It’s wonderful to have friends and relatives to visit in Portland, because that’s where Powell’s Books is located. This behemoth of a bookstore doesn’t just have a shelf of books about gardening; it has an aisle – a very long, very tall and very luscious aisle. It might make you wish to be accidentally locked in the store overnight. Failing that – or lacking reasons to visit Portland – Powell’s has an equally expansive website, filled with the books about gardening and the natural world that make January bearable.
One of those books is The Botany of Desire, by Michael Pollan, published in 2001. Pollan has written bestsellers about food, agriculture, the natural world, and psychedelic plants. Though I’ve read his work in the New York Times, I’m over 20 years late in reading this book. I have no good excuse for that, but there’s better than even odds that I’m not alone.
From the very first page, Pollan upends conventional wisdom about who is in charge in our gardens. Bees and apple trees “trade favors,” as he puts it; the tree providing nectar to the bee, and the bee providing pollinating services to the apple tree. Each supports the ability of the other to survive and multiply, which is the evolutionary goal of all life. As Pollan is planting fingerling potatoes, he realizes that he and the potato are engaged in the same bargain: the potato provides him with food; he provides the potato with the opportunity to multiply.
Pollan wonders: “Did I choose to plant these potatoes, or did the potatoes make me do it? In fact, both statements are true. I can remember the exact moment that spud seduced me, showing off its knobby charms in the pages of a seed catalogue. I think it was the tasty-sounding ‘buttery yellow flesh’ that did it. This was a trivial, semiconscious event; it never occurred to me that our catalog encounter was of any evolutionary consequence whatsoever. Yet evolution consists of an infinitude of trivial, unconscious events, and in the evolution of the potato my reading of a particular seed catalogue on a particular January evening counts as one of them.”
He realize that “All these plants, which I’ve always regarded as the objects of my desire, were also, I realized, subjects, acting on me, getting me to do things for them they couldn’t do themselves.”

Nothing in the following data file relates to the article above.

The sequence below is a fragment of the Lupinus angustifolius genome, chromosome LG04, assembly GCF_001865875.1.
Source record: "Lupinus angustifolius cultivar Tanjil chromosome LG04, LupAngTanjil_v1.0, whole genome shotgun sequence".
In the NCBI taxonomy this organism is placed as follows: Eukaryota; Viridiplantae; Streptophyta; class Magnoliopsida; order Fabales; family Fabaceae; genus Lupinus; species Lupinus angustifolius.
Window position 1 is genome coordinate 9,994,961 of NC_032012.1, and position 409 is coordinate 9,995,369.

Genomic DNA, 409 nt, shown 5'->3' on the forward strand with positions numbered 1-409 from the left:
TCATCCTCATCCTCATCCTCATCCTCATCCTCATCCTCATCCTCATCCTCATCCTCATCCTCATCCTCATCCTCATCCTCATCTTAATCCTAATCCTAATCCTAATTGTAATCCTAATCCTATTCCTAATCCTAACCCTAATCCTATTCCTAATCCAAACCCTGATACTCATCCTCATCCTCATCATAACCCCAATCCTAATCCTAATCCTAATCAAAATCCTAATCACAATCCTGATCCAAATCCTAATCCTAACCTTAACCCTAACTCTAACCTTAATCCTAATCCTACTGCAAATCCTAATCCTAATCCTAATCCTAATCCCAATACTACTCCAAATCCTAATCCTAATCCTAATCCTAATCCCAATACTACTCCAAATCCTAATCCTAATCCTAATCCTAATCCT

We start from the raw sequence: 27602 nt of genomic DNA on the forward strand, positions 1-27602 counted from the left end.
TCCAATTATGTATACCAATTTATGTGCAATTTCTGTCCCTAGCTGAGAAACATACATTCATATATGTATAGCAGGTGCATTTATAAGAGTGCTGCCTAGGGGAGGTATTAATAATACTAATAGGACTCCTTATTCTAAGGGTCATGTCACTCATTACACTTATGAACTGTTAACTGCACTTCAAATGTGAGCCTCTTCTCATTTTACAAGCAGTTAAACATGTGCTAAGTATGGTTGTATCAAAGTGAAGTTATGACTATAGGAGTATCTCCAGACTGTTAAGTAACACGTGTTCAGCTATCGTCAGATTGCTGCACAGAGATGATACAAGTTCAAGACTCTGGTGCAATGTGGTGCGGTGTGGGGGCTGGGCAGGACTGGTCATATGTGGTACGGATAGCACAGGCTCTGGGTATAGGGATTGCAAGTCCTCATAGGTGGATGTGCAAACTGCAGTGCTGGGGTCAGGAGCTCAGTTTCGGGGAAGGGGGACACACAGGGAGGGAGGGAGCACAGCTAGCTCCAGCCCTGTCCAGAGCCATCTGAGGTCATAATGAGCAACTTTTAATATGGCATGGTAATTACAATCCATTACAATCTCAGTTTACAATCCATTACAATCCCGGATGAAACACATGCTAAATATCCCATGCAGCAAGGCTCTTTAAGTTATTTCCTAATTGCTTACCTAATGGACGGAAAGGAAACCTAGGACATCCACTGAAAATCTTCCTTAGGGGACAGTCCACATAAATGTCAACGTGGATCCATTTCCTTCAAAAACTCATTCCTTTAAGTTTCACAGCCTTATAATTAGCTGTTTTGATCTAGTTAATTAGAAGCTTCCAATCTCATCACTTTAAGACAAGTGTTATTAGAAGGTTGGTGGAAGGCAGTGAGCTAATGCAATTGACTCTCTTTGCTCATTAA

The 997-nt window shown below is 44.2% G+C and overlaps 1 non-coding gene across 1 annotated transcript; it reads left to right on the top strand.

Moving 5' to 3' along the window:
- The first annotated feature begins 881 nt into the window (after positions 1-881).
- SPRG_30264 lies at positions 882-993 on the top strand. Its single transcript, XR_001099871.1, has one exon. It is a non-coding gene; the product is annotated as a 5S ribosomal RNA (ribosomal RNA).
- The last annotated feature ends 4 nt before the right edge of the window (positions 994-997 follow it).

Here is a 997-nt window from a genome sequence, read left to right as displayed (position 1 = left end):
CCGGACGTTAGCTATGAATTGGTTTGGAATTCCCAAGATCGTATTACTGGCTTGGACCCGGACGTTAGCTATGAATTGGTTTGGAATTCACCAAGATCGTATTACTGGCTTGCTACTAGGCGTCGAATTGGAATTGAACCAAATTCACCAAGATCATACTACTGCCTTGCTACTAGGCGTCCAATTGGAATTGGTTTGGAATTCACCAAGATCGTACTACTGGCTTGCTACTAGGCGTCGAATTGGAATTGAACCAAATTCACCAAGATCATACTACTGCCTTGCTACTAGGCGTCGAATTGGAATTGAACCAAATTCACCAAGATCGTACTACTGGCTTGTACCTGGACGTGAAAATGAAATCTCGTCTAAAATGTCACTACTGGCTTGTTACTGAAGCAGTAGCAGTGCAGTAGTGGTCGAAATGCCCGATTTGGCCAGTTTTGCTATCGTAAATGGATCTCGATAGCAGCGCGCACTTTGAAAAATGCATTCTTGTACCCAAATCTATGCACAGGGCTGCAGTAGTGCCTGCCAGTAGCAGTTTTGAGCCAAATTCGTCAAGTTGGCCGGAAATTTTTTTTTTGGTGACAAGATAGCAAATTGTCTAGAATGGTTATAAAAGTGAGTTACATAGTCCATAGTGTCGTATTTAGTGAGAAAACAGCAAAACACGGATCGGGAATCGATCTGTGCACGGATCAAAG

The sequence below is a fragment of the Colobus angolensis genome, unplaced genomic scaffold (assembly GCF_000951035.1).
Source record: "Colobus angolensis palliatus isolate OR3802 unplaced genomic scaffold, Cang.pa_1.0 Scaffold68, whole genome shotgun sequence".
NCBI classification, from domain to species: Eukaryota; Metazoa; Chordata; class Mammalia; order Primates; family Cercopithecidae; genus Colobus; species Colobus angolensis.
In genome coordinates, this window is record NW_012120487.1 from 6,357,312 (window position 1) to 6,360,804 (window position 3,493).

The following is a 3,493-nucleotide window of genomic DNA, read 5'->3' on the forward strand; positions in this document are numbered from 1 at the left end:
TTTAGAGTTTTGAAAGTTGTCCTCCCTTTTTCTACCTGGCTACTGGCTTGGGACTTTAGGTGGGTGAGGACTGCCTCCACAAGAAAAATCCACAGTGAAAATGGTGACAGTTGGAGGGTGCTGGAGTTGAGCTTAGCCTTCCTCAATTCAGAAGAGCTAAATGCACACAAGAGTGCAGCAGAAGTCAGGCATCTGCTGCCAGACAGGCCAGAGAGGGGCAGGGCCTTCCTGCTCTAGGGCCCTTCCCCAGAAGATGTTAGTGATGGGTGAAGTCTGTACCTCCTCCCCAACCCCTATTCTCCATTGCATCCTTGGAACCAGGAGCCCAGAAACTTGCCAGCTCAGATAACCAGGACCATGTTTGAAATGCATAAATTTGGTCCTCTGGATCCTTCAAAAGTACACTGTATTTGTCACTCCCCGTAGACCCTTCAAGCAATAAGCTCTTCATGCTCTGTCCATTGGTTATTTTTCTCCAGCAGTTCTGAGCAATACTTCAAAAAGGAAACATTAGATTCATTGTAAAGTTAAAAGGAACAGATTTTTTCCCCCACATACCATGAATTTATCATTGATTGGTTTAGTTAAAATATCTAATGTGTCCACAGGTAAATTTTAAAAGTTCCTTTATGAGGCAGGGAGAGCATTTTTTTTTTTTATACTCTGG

That eureka moment led to a book that examines the reciprocal relationship between the human and natural world – a book that takes “the plant’s point of view.” Pollan explores how the success of “domesticated species” such as potatoes, dogs, grains and corn have engaged in a “clever evolutionary strategy for advancing their own interests.”
Pollan acknowledges that “Partly by default, partly by design, all of nature is now in the process of being domesticated – of coming, or finding itself, under the (somewhat leaky) roof of civilization. Indeed, even the wild now depends on civilization for its survival.”
These are intriguing ideas to roll around in your mind. As I was turning these ideas over and poking at them, a bell rang: I was reminded of a book called Braiding Sweetgrass by Robin Wall Kimmerer that comes to similar conclusions from a radically different perspective.
Kimmerer is a botany professor and member of the Potawatomi Nation who seeks to combine Western science and the traditional knowledge of her Native culture. She regards the symbiosis between people and plants that Pollan describes not as a new idea, but as ancient wisdom.
Under her supervision, for instance, one of her students conducted a scientific experiment that showed that a patch of sweetgrass that was harvested regularly by tribal members grew more vigorously than a patch that was left alone. That was not a surprise to Kimmerer, but a validation of traditional knowledge.
Here in Thurston County, there is a similar example of reciprocal relationships between tribal people and the plants they relied on: local tribal communities managed controlled burns that kept trees from overwhelming prairie lands, so that camas and other food plants flourished.
These are relationships that are less than full domestication, and yet less than completely wild. (Though heaven knows there was plenty of wild around.) So Kimmerer’s ideas are not quite the same as Pollan’s, but they rhyme.
One hopes that Pollan’s insight might mean that non-Indian people have finally been on this continent long enough to start seeing the wisdom the natural world is always trying to teach us – the wisdom that many native societies learned over thousands of years before we or our ancestors showed up. A long overdue cultural convergence may be underway.
We can begin the New Year with that hope. And a good book.
Jill Severn writes from her home in Olympia, where she grows vegetables, flowers, and a small flock of chickens. She loves conversation among gardeners. Start one by emailing her at jill@theJOLTnews.com
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